"Plasmons in low dimensions: prospects and challenges"
|Date:||10/17/2019, 4:15 PM - 6:00 PM|
|Location:||Hubland Süd, Geb. P1 (Physik), HS P|
|Organizer:||SFB 1170 ToCoTronics|
|Speaker:||Prof. Herbert Pfnür Leibniz-Universität Hannover|
Plasmons in two-dimensional sheets or quasi-one dimensional wires have many intriguing properties. Due to their flat dispersion (vG ~ 106 m/s) compared with light, which goes to zero in the long wavelength limit, no polaritons are formed, contrary to surface plasmons. This - sometimes even linear - dispersion conceptually allows directional energy transport with small signal distortions and „true“ nano-electronics by confinement of a plasmonic excitation down to a few nanometers. On the other hand, these short wavelengths make these plasmons susceptible to the environment on the atomic scale.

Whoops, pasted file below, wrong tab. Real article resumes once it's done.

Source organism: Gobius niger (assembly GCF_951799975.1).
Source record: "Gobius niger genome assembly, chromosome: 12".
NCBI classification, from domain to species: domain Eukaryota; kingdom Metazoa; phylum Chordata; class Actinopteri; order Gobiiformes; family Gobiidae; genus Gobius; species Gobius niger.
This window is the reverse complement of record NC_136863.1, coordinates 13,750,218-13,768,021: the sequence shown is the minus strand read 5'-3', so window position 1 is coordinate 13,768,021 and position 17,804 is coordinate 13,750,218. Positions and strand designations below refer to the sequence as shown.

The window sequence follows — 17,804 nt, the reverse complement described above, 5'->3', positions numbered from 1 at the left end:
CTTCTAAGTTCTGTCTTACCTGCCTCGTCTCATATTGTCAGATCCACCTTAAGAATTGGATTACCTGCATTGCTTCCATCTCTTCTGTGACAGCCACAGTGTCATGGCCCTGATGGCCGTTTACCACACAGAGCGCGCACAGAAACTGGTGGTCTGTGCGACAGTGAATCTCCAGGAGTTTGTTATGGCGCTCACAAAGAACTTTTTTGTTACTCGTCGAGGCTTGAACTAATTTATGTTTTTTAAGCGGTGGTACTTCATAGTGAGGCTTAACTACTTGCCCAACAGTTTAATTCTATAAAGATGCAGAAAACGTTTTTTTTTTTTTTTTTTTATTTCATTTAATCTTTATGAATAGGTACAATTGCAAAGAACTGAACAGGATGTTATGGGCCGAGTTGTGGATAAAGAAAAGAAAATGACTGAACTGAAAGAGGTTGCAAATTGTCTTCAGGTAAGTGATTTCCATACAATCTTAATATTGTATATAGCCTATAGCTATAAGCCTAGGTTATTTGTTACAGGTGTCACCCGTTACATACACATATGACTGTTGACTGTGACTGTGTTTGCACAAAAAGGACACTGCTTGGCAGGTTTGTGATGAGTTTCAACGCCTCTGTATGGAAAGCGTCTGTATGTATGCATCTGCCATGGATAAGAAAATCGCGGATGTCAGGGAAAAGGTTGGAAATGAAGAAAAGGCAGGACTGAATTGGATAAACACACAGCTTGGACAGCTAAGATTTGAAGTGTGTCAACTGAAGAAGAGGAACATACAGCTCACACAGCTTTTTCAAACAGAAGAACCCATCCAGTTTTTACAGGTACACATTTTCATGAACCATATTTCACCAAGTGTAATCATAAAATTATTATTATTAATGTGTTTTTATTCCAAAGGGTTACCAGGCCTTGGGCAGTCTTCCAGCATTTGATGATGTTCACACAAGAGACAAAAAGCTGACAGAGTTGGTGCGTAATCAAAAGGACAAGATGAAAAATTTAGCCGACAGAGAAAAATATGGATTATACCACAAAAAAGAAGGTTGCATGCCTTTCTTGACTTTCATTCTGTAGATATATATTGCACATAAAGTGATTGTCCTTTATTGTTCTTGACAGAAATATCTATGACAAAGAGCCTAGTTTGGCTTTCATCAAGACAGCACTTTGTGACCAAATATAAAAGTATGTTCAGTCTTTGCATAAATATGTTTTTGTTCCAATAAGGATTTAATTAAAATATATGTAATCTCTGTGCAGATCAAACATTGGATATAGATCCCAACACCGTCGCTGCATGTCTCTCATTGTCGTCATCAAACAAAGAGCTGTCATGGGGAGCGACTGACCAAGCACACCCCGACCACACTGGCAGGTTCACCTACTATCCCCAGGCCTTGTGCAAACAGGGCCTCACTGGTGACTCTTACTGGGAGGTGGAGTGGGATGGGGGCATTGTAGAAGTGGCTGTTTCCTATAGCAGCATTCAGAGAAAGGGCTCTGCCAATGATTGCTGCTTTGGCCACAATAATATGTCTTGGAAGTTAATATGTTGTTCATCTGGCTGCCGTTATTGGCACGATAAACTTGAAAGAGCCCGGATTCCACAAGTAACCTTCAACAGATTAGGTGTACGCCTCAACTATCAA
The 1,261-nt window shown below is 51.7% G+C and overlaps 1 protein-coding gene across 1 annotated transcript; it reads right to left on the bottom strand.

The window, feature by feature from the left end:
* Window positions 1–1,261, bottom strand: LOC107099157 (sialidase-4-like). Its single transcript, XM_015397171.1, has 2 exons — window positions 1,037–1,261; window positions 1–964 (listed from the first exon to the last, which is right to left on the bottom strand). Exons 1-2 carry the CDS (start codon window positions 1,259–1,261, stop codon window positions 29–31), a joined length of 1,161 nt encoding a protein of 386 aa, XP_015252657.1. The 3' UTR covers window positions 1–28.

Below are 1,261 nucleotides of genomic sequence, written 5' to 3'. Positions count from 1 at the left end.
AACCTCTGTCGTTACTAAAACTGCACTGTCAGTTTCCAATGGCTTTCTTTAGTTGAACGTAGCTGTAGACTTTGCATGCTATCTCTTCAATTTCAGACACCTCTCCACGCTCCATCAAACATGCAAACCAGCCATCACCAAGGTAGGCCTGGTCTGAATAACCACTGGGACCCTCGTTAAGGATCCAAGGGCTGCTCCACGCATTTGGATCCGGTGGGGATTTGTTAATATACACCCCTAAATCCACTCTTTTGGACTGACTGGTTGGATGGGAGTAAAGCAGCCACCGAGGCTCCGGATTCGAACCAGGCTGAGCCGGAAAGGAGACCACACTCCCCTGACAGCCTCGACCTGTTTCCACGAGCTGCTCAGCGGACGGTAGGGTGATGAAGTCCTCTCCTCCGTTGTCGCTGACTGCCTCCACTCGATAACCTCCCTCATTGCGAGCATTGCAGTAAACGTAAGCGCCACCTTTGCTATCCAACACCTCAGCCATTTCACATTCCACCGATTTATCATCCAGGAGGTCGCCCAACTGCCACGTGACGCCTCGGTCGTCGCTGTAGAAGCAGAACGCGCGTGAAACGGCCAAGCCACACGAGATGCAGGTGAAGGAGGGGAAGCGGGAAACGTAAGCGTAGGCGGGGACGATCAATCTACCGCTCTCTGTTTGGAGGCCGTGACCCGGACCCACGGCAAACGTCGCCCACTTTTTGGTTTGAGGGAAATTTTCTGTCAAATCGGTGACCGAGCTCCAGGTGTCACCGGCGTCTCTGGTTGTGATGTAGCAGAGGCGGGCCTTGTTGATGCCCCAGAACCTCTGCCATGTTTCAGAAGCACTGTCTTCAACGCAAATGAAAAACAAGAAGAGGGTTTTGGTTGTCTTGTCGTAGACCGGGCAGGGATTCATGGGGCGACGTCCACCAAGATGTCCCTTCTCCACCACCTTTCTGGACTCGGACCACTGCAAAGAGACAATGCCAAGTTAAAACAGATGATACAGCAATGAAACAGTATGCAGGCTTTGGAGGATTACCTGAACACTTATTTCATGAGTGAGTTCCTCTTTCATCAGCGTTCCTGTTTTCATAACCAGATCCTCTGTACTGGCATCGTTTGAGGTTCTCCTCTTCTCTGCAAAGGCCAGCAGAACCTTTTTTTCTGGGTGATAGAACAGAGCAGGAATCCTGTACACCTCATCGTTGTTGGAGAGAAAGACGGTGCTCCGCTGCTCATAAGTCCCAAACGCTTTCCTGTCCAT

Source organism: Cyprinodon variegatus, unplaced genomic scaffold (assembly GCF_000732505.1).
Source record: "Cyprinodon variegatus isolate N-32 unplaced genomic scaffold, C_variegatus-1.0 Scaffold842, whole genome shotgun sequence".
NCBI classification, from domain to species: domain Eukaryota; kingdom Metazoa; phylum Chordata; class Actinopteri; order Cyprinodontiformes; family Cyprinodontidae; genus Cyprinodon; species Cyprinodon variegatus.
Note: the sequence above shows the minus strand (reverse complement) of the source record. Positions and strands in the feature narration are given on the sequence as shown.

In this presentation, I will give a brief overview on the experimental and theoretical progress made over the last decade, and will discuss some characteristic examples of 2D and 1D systems. I will show that the understanding of the link between low-dimensional plasmonic excitations and the band structure close to the Fermi level has significantly improved, so that plasmon spectroscopy can be used in simple cases to directly get information about the unoccupied band structure. This close relation allows not only to study in detail the influence of the environment, but also to modify plasmon properties in a controlled way. Their excitation by light and the conversion to an electric signal still remain challenges to be solved.